May 1: Sanctuary Lodge

7:00 am wake up call to coffee with the breakfast following shortly after. We are headed out by 8:30am to climb up the mountain side to the school that we have planned on visiting. Each one of us has brought a small gift for the children and had hoped to spend sometime directly with them. However, today is Saturday so the school is closed. No difference -- off we go up the steep pathway that leads to the spot where the kids would normally had been. First however, we need to cross the river -- the only way is a suspension bridge about as wide as a normal sidewalk. This serves as the main route back and forth.

The path today is a mixture of steep flagstone steps switch backing up the side of the gorge, grassy pathways and rocks strategically sitting that allows a leap or two to get from one spot to the other. The path itself was no bigger than one person's width even though it was considered a two way fare. That meant at times one had to either step carefully off to the side as a herd of cows went by or stare the lead cow in the eye and hope that she moved. I chose to step aside!

About an hour up the trail we encountered two women carrying large baskets full of greenery. They offered to allow each of us to try to carry the load a few feet. While easy to do for a few minutes, it would be hard over the long haul and they do it a thousand times each day. It is totally amazing the strength and stamina that these women have.

The school sits high on a ridge overlooking the valley far below. Small in comparison to what each of us is use to seeing, it serves the elementary population of the area. This is a government school, not private as we saw in the valley.

After leaving there we headed farther up the mountain to the village of Bee Hive where the Village Mothers were waiting for us. It seems that the women of Nepal control the leadership and monitoring of each village with a "counsel" of women known as the Village Mothers. They met us on the outskirts of the village with beautiful leis and guided us up the pathway to their homes. The village consisted of many small homes with narrow stone walkways connecting them. The sad thing is that the young men of the area have basically left in pursuit of a better life so much of the village is just old men, women and children.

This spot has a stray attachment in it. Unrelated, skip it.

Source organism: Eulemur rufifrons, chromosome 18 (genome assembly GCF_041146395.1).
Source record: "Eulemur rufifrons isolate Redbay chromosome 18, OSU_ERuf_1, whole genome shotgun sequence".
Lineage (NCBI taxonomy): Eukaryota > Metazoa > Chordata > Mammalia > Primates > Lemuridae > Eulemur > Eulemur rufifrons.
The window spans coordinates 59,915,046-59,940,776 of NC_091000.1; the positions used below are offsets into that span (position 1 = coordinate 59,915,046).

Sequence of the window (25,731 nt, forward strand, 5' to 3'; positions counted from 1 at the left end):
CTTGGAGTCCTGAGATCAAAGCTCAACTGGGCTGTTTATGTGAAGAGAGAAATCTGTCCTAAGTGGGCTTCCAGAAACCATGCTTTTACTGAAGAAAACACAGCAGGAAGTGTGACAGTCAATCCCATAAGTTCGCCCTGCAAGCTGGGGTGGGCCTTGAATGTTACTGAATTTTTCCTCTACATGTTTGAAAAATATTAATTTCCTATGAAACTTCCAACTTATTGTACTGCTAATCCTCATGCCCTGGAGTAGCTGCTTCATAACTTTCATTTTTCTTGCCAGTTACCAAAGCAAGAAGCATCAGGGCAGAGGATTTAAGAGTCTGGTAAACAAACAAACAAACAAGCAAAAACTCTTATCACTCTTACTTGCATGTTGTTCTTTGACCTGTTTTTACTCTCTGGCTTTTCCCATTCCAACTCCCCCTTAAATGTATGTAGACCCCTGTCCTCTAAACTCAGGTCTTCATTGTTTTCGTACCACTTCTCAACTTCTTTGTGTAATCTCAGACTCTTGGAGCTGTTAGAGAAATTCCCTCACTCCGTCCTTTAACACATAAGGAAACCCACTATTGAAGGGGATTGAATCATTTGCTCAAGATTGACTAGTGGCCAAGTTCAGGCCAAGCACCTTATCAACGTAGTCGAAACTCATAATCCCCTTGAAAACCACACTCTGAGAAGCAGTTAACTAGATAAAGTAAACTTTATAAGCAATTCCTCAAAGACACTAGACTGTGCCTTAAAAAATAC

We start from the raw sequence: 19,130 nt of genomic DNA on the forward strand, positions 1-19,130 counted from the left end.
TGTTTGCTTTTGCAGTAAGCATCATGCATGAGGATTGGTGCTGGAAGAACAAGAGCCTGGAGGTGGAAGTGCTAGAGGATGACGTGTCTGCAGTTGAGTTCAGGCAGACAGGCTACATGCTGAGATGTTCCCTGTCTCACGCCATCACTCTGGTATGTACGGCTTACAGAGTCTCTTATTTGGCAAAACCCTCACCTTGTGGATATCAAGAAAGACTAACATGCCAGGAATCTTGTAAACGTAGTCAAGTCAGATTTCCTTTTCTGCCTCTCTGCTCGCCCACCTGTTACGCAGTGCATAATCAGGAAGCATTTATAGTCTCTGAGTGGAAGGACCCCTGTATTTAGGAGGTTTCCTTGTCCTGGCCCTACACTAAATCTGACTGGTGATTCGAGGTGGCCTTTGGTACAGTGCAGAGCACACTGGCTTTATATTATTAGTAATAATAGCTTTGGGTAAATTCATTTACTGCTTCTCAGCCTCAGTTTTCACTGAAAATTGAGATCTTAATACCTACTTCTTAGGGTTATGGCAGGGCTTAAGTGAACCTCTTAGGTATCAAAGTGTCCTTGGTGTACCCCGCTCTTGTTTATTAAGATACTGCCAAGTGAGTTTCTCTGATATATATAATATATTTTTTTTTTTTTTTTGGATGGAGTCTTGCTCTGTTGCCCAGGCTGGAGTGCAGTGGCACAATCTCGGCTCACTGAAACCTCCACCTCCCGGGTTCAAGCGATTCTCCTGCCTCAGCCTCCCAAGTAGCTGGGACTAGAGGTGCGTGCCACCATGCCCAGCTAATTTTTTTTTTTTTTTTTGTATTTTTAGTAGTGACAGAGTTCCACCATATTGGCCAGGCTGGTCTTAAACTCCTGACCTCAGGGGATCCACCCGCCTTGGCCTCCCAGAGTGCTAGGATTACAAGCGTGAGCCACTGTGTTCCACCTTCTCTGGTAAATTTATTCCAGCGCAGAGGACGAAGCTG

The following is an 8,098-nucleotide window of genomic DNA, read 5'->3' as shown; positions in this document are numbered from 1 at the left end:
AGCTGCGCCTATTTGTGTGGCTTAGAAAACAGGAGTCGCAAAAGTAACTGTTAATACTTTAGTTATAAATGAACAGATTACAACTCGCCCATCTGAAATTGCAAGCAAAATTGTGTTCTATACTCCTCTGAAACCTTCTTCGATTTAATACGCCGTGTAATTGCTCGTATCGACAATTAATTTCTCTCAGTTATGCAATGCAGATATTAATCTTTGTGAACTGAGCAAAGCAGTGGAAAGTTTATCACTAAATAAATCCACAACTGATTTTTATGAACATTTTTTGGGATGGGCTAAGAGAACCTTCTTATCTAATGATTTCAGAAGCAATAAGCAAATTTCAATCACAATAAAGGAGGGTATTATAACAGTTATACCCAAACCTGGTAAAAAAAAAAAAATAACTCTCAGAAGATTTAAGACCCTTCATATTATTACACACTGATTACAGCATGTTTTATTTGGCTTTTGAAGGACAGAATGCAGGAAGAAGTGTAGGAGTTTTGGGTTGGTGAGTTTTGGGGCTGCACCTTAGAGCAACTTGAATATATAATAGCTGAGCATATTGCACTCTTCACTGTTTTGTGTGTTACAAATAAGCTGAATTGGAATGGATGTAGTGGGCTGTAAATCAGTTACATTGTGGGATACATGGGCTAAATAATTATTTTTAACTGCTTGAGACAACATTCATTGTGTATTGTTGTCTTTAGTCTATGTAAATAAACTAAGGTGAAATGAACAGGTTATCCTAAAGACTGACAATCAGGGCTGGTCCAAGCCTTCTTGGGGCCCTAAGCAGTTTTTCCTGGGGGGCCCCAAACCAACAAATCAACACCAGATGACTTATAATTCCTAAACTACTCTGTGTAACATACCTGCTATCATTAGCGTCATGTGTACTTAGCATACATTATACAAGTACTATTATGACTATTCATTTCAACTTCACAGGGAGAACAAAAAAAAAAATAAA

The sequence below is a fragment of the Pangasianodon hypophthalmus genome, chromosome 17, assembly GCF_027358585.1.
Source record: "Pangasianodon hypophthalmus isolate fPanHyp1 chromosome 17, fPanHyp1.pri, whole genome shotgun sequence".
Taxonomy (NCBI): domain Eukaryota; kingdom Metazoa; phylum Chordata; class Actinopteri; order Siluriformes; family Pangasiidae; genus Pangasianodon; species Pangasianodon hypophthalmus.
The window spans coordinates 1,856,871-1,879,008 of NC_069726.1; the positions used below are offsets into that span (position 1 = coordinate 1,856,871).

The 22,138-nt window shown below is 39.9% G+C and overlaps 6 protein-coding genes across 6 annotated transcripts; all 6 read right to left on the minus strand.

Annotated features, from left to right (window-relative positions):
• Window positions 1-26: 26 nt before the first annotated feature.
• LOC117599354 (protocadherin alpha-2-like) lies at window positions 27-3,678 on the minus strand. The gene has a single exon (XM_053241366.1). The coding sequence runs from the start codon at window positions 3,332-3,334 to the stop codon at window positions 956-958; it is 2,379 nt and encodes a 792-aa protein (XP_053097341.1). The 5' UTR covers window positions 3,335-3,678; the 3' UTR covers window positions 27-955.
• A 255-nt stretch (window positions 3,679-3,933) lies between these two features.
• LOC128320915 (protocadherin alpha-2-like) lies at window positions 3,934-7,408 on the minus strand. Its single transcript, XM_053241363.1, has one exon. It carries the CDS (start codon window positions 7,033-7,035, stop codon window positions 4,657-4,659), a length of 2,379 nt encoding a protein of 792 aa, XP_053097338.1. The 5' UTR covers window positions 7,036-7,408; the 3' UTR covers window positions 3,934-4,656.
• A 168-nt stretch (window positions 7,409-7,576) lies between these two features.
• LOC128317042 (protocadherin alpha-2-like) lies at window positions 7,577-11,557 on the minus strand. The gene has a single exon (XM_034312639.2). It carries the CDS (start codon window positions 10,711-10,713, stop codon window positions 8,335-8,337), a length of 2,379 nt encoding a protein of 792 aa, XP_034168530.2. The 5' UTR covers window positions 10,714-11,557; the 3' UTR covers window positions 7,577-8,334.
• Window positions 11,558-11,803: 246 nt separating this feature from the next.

But that didn't stop us from having a great time. The women showed us with pride their homes, then after a beautiful lunch demonstrated the local traditional dance. Several were encouraged to join in on the fun and did giving the whole afternoon a great time of sharing. Two totally different cultures and worlds coming together for an afternoon of enjoyment!

Following this "siesta" the trek continued up and up until we could barely see the valley below. The way was steep -- each step having to be perfectly placed -- but well worth the effort. The day was basically clear with a slight haze over the mountain peaks so visibility was phenomenal.

For every up there has to be a down and the descend back to our lodge was as steep and challenging as the ascend, but it too was well worth the hike, Through bamboo patches, terraced fields, pass cows and water buffalo and an occasional village the time went fast. The next thing we knew we were crossing that suspension bridge once again and returning to our home away from home. The lemonade was waiting and all were tired.

Tomorrow it is time to leave and return to a more urban area - Pokhara for a few days.


Over The River We Go

Corn Man

Up We Go -- One Step At A Time!

Local Elementary School

View of Our Valley

Our Lodge and Village

Are We There Yet??

Preem With Member of The Mother Council

I Can Carry This Too

Me Too!!

Offical Welcome to Bee Hive Village

Main Street Bee Hive

Bee Hive

A "Welcomer"!

A Little Angel



Mother's Council

Madame President

Old Woman Washing Her Hair


Local Moonshine!

Let's Dance!

Everyone Up!

Headed Back Down

Preem: "This Way! Yes, Up!"

Water Buffalo in Rice Patty

Is This Bridge Safe??

Great Hike!!